John was excited to have the opportunity to join a CDT trail work crew for a week+ in the Bob Marshall Wilderness, not far from Glacier NP. We drove around to the east side of the mountains to drop him off.
Packed and ready to go!
Checking out the map of "The Bob":
Mules that would pack in the camp, food, and supplies for the group:
Setting off on a 15-mile hike into the wilderness - see you in a week, John!
John took the following photos from camp and their work site. He just delivered them back yesterday after a successful trip, so for once here is a timely set of pictures.
The horses and mules hanging out at camp after hauling a bunch of stuff in over a pass on the Divide. Much deserved rest:
The start of a latrine. Actually, John just informed me that this is the whole latrine:
Main part of camp:
Tent city hidden in the trees:
The trail where they will be working (the "before" picture):
Starting off with some demo(lition):
They cut down trees and stripped the bark to make new sides for the turnpike:
Some good vegetarian cooking (meat options also available):
All work was done by hand - no motorized equipment - which I think is pretty amazing when looking at this:
Filling it in, starting with rocks (along with the bag used for hauling rocks and dirt - I think it should be called a dirt bag, but John tells me the actual term is "gravel bag"):
John had a bit of time for some roaming around so he climbed up for a view of the area:
Starting to fill it in with dirt:
They had a day off mid-week, so John climbed up a nearby ridge for more views:
On top of Mount May with the group:
The finished turnpike product - very nice!
Another set of horses for hauling dirt to finish the work, also for bringing all the stuff back out to the trailhead on the last day:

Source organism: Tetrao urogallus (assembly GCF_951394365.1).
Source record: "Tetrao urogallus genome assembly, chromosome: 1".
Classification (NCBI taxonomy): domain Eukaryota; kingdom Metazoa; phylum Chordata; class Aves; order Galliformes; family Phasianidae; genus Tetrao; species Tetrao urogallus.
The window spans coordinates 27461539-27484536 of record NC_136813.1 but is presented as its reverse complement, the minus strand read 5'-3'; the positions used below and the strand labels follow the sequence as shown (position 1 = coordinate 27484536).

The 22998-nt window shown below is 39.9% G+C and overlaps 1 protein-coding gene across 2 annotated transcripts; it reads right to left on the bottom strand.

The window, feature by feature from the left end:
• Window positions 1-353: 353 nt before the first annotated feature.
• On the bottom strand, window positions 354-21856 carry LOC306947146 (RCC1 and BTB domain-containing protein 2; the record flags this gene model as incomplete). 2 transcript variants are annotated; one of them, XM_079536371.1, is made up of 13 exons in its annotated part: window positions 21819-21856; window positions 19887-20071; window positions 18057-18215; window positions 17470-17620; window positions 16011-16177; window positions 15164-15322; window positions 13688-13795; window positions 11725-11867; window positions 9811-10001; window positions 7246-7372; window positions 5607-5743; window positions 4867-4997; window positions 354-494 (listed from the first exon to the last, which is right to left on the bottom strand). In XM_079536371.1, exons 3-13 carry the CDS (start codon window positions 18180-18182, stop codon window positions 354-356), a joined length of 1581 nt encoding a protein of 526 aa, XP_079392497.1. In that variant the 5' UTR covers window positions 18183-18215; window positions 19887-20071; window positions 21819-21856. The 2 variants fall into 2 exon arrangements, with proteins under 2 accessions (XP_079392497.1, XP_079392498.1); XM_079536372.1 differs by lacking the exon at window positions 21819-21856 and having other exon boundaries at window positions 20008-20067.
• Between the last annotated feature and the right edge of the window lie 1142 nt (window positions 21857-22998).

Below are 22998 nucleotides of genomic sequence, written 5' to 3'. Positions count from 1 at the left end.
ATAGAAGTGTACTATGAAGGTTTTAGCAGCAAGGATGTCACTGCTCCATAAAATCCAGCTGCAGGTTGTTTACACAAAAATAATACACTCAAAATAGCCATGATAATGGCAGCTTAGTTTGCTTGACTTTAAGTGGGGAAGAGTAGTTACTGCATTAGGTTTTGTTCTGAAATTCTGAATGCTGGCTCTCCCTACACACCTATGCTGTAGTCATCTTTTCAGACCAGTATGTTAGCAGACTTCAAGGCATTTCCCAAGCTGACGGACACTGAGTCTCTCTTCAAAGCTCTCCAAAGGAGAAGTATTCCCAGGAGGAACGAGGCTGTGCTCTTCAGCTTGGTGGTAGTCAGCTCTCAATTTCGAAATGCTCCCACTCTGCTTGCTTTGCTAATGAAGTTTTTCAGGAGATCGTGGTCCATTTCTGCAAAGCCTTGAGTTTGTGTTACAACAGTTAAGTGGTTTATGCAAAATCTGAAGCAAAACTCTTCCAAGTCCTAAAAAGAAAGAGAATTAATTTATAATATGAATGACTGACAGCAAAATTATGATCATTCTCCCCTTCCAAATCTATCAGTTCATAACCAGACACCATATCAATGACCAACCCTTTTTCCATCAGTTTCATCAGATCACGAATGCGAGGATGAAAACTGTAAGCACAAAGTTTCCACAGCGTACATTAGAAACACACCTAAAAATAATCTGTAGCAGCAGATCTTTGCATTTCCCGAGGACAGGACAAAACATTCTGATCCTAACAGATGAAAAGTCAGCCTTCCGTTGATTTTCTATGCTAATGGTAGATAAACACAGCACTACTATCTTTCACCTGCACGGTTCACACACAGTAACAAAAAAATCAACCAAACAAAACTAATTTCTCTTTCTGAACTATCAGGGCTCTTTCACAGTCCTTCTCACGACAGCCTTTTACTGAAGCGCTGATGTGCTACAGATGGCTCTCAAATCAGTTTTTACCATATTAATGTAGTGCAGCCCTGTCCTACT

Camp tables, including a guest appearance by a book John borrowed from Kathy called (aptly) Dirt Work:
A couple days before hiking out, two dogs came wandering up to the group. This was really quite odd, in that there were no other people around and no one showed up to claim them. The dogs looked pretty tired, and it turned out that they had managed to journey from the trailhead, over the Divide, and finally found the trail crew. This was 15 days after their owners lost track of them while staying at the cabins near the trail. 15 days! These dogs were really lucky they had not been eaten by something, and also that they finally found some people to help them out.
Via radio the owners were contacted. A pickup was coordinated at the trailhead after the group hiked out. In the meantime, the crew took care of the pups and set about planning how to extract the dogs when the time came.
Here is the rig they fashioned to carry them out, not an easy addition to the loaded packs on their backs. Luckily one dog seemed to be OK for walking most of the way (after jumping out of her Port-a-Pup bag) so there was only one dog-on-a-pole to share among the hikers.
John also took a few turns with dog-hauling duty. Everyone was pretty tired when they got back to their cars that afternoon!
One new turnpike, two rescued dogs, and a bunch of tired but happy workers. All-in-all, a successful trip!